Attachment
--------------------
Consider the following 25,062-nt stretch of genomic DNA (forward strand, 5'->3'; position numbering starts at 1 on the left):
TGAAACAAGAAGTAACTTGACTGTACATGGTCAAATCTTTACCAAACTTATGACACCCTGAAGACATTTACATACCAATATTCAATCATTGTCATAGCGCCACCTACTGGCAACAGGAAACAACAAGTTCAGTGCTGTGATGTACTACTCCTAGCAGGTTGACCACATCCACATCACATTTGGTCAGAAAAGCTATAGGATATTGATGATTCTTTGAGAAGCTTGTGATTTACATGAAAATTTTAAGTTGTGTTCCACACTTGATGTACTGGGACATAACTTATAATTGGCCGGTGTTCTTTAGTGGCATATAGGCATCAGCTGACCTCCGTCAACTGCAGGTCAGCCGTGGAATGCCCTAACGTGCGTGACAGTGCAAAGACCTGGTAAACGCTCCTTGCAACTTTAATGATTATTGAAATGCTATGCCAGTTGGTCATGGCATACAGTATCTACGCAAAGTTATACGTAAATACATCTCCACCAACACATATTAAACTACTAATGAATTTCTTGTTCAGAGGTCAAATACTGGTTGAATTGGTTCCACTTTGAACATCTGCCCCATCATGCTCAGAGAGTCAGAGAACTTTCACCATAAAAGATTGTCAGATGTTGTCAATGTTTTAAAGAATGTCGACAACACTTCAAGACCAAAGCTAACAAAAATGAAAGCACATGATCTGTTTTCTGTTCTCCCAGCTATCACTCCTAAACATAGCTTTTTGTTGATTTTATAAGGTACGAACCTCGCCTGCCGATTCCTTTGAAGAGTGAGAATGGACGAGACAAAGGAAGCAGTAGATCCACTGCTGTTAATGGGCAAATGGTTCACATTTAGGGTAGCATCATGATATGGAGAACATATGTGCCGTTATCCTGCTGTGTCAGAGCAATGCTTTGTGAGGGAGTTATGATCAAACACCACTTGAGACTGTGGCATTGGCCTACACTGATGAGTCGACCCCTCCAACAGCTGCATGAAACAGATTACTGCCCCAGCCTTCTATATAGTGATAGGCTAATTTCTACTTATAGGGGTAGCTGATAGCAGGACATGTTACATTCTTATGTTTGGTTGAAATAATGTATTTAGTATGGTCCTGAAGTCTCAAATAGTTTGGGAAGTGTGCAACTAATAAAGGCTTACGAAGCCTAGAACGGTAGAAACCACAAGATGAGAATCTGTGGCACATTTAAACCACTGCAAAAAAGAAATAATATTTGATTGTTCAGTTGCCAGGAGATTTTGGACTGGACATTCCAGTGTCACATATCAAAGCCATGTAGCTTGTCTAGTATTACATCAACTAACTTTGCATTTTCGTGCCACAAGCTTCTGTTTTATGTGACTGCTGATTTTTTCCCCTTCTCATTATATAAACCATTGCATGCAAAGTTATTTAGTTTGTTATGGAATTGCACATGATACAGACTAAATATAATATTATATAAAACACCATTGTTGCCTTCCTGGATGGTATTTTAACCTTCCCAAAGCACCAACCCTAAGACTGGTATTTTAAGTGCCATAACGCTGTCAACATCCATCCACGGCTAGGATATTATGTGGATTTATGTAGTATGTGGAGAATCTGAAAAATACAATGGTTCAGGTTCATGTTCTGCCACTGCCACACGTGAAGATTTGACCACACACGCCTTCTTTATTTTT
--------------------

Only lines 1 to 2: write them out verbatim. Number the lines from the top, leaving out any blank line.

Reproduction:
Consider the following 25,062-nt stretch of genomic DNA (forward strand, 5'->3'; position numbering starts at 1 on the left):
TGAAACAAGAAGTAACTTGACTGTACATGGTCAAATCTTTACCAAACTTATGACACCCTGAAGACATTTACATACCAATATTCAATCATTGTCATAGCGCCACCTACTGGCAACAGGAAACAACAAGTTCAGTGCTGTGATGTACTACTCCTAGCAGGTTGACCACATCCACATCACATTTGGTCAGAAAAGCTATAGGATATTGATGATTCTTTGAGAAGCTTGTGATTTACATGAAAATTTTAAGTTGTGTTCCACACTTGATGTACTGGGACATAACTTATAATTGGCCGGTGTTCTTTAGTGGCATATAGGCATCAGCTGACCTCCGTCAACTGCAGGTCAGCCGTGGAATGCCCTAACGTGCGTGACAGTGCAAAGACCTGGTAAACGCTCCTTGCAACTTTAATGATTATTGAAATGCTATGCCAGTTGGTCATGGCATACAGTATCTACGCAAAGTTATACGTAAATACATCTCCACCAACACATATTAAACTACTAATGAATTTCTTGTTCAGAGGTCAAATACTGGTTGAATTGGTTCCACTTTGAACATCTGCCCCATCATGCTCAGAGAGTCAGAGAACTTTCACCATAAAAGATTGTCAGATGTTGTCAATGTTTTAAAGAATGTCGACAACACTTCAAGACCAAAGCTAACAAAAATGAAAGCACATGATCTGTTTTCTGTTCTCCCAGCTATCACTCCTAAACATAGCTTTTTGTTGATTTTATAAGGTACGAACCTCGCCTGCCGATTCCTTTGAAGAGTGAGAATGGACGAGACAAAGGAAGCAGTAGATCCACTGCTGTTAATGGGCAAATGGTTCACATTTAGGGTAGCATCATGATATGGAGAACATATGTGCCGTTATCCTGCTGTGTCAGAGCAATGCTTTGTGAGGGAGTTATGATCAAACACCACTTGAGACTGTGGCATTGGCCTACACTGATGAGTCGACCCCTCCAACAGCTGCATGAAACAGATTACTGCCCCAGCCTTCTATATAGTGATAGGCTAATTTCTACTTATAGGGGTAGCTGATAGCAGGACATGTTACATTCTTATGTTTGGTTGAAATAATGTATTTAGTATGGTCCTGAAGTCTCAAATAGTTTGGGAAGTGTGCAACTAATAAAGGCTTACGAAGCCTAGAACGGTAGAAACCACAAGATGAGAATCTGTGGCACATTTAAACCACTGCAAAAAAGAAATAATATTTGATTGTTCAGTTGCCAGGAGATTTTGGACTGGACATTCCAGTGTCACATATCAAAGCCATGTAGCTTGTCTAGTATTACATCAACTAACTTTGCATTTTCGTGCCACAAGCTTCTGTTTTATGTGACTGCTGATTTTTTCCCCTTCTCATTATATAAACCATTGCATGCAAAGTTATTTAGTTTGTTATGGAATTGCACATGATACAGACTAAATATAATATTATATAAAACACCATTGTTGCCTTCCTGGATGGTATTTTAACCTTCCCAAAGCACCAACCCTAAGACTGGTATTTTAAGTGCCATAACGCTGTCAACATCCATCCACGGCTAGGATATTATGTGGATTTATGTAGTATGTGGAGAATCTGAAAAATACAATGGTTCAGGTTCATGTTCTGCCACTGCCACACGTGAAGATTTGACCACACACGCCTTCTTTATTTTT